Bumstead introduces data-driven opening plan for Michigan restaurants

Bumstead introduces data-driven opening plan for Michigan restaurants

LANSING, Mich. — State Sen. Jon Bumstead on Wednesday formally introduced legislation that was crafted in conjunction with the Michigan Restaurant and Lodging Association and would provide a metrics-based approach to returning to normal business operations.

“The MRLA took a major step toward normalizing operations for this industry,” said Bumstead, R-Newaygo. “I found the plan to be thoughtful and carefully put together based on scientific data. This plan outlines what metrics are being used, which will provide certainty to business owners and allow them to make sound decisions and keep their doors open.”

The hospitality industry is Michigan’s second-largest private sector industry and one of the most important in the state. It was also one of the hardest hit industries by the coronavirus pandemic and subsequent shutdowns. Over the past year, MRLA reported 3,000 restaurants have permanently closed and 200,000 jobs have been lost.

Senate Bill 250 would implement the MRLA’s data-driven plan and outline how to safely open the doors of Michigan’s struggling restaurants and hospitality businesses. The bill provides metrics for how and when restaurants may open and at what capacity and a basis for temporary closure when case numbers get too high.

The legislation does not include curfews for restaurants, and contract tracing is encouraged, not mandatory.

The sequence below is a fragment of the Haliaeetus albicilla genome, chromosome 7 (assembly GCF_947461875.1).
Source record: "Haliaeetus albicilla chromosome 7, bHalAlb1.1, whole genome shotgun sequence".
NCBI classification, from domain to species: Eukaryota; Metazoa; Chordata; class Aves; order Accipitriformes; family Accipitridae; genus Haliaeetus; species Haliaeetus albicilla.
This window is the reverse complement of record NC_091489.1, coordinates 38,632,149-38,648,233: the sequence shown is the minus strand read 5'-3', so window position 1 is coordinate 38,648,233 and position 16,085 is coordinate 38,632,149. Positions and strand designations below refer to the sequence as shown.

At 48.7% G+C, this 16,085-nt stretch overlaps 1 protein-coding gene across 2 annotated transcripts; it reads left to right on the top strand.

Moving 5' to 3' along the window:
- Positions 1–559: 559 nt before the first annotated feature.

“The goal was to provide a clear-cut pathway for businesses moving forward,” Bumstead said. “The positivity rate has hovered in the low single digits, yet we’ve continued to see a confusing approach that is not transparent and that restricts folks from running their businesses.”

Bumstead said businesses need certainty moving forward and the administration simply has not provided the information that business owners need if they are to safely open their doors.

“I agree that using science and data is the best approach; unfortunately, residents, lawmakers and business owners aren’t able to see what metrics the administration is using to make decisions,” Bumstead said. “This legislation clearly outlines what information will be used and how it will be used, and it is a strong step toward safely lifting current restrictions.”

SB 250 was referred to the Senate Committee on Economic and Small Business Development for further consideration.



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